verb (used with object)
verb (used without object)
- the distortion, fluting, or puffing of a leaf, resulting from the unequal development of its two sides.
- a disease so characterized.
- a vector obtained from a given vector by taking its cross product with the vector whose coordinates are the partial derivative operators with respect to each coordinate.
- the operation that produces this vector.
- an underhand forearm lift in which the barbell, held against the thighs, is raised to the chest and then lowered while keeping the legs, upper arms, and shoulders taut.
- a similar forearm lift using a dumbbell or dumbbells, usually from the side of the body to the shoulders.
- curl one's hair,
- curl up,
- curled paperwork,
Origin of curl
Examples from the Web for curl
The only surprise was the left collar point, which was allowed to curl.Alfred Hitchcock’s Fade to Black: The Great Director’s Final Days|David Freeman|December 13, 2014|DAILY BEAST
Poetry is no longer something we curl up to with a cup of tea.Americans Have Never Loved Poetry More—But They Call It Rap|John McWhorter|June 29, 2014|DAILY BEAST
Jonathan Coulton's song "Curl," with footage of Stephen Colbert trying out for the 2010 U.S. Curling Team.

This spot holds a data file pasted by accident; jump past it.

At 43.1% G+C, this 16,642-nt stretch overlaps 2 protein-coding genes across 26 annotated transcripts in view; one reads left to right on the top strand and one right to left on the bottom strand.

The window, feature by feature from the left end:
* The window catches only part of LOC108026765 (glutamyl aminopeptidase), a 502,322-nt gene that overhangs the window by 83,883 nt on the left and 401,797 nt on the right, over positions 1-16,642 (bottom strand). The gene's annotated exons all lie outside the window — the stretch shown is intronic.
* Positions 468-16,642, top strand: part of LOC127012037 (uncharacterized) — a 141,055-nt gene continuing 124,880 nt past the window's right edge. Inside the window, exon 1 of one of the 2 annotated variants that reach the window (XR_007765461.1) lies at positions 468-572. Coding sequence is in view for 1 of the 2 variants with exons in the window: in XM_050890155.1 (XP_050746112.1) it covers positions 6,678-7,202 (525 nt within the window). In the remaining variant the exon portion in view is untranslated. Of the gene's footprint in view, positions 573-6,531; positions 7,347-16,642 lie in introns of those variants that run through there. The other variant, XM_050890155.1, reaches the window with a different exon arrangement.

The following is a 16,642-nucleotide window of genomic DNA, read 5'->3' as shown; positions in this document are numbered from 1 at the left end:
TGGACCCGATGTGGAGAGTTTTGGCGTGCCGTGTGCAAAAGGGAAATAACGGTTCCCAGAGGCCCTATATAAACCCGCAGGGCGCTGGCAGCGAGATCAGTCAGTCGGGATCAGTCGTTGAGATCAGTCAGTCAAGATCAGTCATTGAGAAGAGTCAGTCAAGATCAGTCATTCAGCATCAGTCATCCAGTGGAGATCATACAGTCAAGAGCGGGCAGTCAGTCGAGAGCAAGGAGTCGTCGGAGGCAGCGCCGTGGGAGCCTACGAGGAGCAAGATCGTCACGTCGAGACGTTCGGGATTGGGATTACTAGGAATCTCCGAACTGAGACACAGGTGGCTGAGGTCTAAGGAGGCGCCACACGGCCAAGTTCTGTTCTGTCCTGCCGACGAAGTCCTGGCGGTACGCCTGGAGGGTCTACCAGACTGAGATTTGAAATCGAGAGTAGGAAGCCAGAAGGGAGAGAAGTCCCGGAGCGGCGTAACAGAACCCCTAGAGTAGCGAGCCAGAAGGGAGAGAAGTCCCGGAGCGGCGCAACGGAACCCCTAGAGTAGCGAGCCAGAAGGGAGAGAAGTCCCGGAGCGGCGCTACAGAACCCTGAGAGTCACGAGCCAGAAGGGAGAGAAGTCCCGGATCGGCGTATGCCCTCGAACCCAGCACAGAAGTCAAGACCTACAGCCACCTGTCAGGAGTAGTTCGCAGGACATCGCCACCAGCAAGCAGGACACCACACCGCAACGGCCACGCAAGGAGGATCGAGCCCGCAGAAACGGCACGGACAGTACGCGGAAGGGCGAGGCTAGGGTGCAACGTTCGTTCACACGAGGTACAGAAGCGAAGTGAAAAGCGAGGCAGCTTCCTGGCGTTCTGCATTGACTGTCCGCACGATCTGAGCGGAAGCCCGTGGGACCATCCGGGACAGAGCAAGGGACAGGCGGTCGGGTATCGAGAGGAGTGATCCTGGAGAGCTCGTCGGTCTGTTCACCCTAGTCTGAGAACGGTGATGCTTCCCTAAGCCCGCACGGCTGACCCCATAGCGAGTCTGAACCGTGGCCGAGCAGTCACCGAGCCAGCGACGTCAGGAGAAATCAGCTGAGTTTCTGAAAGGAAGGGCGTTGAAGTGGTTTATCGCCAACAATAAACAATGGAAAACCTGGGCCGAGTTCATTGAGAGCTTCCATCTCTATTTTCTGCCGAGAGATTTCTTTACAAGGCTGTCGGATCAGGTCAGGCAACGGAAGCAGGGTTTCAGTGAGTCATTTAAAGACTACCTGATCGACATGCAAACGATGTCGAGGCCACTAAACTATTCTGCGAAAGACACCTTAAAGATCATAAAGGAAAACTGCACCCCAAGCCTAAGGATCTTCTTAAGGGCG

Or to put it another way, sweeping helps make the stone not curl.
The smoke from his cigarette will curl around his head and nothing else near him will move, and you will wonder what he sees.The Stacks: John Schulian’s Classic Profile of Newspaper Columnist Mike Royko|John Schulian|January 5, 2014|DAILY BEAST
Licking up the curl, the flame gradually leaped from one piece of wood to another until the entire handful was ablaze.Boy Scouts Mysterious Signal|G. Harvey Ralphson
Sibyl paused; the pause was a tribute to the force of the curl of her sister's lip.It Never Can Happen Again|William De Morgan
Their hands, too, have lost their grip, and there is no curl in their hair.Franz Hals|Edgcumbe Staley
Soft-toed Samuel, he read, and a curl of contempt trembled along his thin lips.Deering of Deal|Latta Griswold
"Dot can sleep with Granny, and I can curl up in any corner for to-night," said Charlie.The Old Woman Who Lived in a Shoe|Amanda Minnie Douglas
Word Origin for curl
mid-15c., metathesis of crulle (c.1300), probably from an unrecorded Old English word or from Middle Dutch krul "curly," from Proto-Germanic *krusl- (cf. East Frisian krull "lock of hair," Middle High German krol, Norwegian krull, Danish krølle "curl"). The noun is recorded from c.1600.